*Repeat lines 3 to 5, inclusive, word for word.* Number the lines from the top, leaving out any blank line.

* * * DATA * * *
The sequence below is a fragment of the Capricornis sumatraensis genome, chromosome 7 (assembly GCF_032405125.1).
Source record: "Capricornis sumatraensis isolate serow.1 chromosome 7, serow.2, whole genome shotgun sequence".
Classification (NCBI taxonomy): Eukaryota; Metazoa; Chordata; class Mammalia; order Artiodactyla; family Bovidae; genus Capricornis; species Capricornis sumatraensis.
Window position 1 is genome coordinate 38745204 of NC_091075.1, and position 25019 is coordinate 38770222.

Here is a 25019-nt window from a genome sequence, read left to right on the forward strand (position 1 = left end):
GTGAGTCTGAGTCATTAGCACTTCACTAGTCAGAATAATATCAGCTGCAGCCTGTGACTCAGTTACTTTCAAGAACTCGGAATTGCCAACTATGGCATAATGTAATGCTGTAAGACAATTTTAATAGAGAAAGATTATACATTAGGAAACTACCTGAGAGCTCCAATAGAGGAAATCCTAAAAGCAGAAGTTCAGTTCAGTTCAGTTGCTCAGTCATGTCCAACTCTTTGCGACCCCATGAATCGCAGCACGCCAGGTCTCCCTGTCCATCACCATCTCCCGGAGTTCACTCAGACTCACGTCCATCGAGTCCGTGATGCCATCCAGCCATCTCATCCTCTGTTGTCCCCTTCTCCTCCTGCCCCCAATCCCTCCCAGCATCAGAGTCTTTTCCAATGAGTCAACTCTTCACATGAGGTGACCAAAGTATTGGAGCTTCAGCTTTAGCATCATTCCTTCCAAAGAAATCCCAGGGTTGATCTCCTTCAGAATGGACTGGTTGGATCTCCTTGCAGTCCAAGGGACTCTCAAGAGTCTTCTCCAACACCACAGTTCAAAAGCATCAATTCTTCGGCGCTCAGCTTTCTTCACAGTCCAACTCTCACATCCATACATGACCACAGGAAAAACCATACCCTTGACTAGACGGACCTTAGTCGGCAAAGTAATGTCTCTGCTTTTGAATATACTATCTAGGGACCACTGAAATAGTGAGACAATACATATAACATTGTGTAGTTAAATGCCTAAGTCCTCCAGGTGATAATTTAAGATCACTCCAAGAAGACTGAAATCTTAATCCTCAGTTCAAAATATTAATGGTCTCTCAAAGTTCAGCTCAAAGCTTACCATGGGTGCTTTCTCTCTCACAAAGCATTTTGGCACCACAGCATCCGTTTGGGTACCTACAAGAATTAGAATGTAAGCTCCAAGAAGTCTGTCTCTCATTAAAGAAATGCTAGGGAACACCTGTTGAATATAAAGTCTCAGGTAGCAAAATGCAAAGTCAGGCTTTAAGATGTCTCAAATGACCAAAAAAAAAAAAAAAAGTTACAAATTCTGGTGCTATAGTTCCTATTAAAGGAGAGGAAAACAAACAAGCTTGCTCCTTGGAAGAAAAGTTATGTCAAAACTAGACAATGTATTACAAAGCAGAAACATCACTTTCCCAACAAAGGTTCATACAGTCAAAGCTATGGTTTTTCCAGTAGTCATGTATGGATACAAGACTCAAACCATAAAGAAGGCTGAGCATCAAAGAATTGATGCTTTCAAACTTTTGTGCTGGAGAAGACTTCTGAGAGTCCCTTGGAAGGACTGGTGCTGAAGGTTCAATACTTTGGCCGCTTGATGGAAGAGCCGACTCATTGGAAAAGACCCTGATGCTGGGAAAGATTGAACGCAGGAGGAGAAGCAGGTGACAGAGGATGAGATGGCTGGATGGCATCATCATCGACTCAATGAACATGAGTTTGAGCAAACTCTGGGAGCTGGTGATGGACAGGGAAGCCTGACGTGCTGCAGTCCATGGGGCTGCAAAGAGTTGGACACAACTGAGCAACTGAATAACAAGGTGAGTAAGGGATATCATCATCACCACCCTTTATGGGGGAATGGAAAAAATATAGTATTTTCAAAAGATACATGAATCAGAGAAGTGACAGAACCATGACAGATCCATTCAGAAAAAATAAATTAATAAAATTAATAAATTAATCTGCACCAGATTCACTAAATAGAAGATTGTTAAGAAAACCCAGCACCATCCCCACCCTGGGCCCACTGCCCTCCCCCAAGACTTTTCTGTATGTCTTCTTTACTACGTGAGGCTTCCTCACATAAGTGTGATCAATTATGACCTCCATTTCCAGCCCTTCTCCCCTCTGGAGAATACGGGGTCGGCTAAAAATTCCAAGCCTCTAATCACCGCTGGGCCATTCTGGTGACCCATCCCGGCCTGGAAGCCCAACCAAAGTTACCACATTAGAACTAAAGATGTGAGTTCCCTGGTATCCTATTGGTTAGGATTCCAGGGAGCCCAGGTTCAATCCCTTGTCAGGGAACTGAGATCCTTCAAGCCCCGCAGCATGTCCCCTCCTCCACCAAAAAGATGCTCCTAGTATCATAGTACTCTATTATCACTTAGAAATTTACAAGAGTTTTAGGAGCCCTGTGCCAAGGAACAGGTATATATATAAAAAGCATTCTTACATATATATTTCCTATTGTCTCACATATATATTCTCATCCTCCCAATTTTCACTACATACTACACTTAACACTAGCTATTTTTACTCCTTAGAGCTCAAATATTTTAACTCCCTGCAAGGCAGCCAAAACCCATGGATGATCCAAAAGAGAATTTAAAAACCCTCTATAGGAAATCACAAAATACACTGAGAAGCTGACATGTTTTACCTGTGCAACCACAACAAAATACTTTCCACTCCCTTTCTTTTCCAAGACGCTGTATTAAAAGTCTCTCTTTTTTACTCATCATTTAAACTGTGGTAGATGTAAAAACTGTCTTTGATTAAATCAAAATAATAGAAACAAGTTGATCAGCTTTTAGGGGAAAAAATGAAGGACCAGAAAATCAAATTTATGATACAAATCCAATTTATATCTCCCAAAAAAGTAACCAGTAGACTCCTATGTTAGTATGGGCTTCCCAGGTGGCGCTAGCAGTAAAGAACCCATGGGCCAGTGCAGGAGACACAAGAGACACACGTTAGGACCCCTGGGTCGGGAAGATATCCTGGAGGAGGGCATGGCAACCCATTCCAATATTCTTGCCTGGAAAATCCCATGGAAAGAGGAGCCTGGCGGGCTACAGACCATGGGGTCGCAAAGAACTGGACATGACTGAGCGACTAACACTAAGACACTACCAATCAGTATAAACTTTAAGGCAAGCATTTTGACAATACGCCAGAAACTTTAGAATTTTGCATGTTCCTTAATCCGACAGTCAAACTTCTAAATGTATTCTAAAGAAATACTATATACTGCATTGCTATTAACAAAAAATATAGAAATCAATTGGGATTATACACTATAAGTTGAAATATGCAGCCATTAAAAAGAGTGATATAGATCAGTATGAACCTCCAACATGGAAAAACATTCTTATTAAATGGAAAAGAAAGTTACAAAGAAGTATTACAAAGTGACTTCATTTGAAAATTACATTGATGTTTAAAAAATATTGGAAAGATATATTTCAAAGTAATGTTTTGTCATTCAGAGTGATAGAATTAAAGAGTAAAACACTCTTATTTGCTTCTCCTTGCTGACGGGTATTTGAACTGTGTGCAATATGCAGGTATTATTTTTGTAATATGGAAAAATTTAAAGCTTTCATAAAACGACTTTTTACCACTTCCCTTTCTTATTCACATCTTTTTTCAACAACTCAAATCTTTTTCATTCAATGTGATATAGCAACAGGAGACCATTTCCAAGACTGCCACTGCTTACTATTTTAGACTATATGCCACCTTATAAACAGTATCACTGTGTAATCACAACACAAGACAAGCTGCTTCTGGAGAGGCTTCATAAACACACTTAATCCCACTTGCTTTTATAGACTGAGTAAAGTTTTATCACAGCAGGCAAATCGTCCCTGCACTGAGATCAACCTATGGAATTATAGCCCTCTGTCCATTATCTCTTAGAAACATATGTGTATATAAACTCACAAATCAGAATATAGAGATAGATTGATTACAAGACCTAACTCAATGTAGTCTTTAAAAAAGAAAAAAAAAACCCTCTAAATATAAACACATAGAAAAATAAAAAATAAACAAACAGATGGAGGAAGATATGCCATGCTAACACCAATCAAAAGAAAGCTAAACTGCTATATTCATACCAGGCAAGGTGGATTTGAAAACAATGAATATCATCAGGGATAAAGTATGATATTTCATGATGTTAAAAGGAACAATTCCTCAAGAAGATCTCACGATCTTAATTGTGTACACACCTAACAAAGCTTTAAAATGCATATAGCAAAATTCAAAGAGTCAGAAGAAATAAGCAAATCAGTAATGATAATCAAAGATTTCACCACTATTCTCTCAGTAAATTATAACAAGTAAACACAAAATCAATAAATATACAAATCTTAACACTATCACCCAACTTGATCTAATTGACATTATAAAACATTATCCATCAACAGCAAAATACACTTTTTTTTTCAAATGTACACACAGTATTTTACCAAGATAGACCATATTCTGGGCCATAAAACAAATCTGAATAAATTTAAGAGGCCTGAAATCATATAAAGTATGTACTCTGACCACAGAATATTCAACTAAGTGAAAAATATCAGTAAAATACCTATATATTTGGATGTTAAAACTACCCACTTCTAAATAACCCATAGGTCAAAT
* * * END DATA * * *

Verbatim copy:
Classification (NCBI taxonomy): Eukaryota; Metazoa; Chordata; class Mammalia; order Artiodactyla; family Bovidae; genus Capricornis; species Capricornis sumatraensis.
Window position 1 is genome coordinate 38745204 of NC_091075.1, and position 25019 is coordinate 38770222.

Here is a 25019-nt window from a genome sequence, read left to right on the forward strand (position 1 = left end):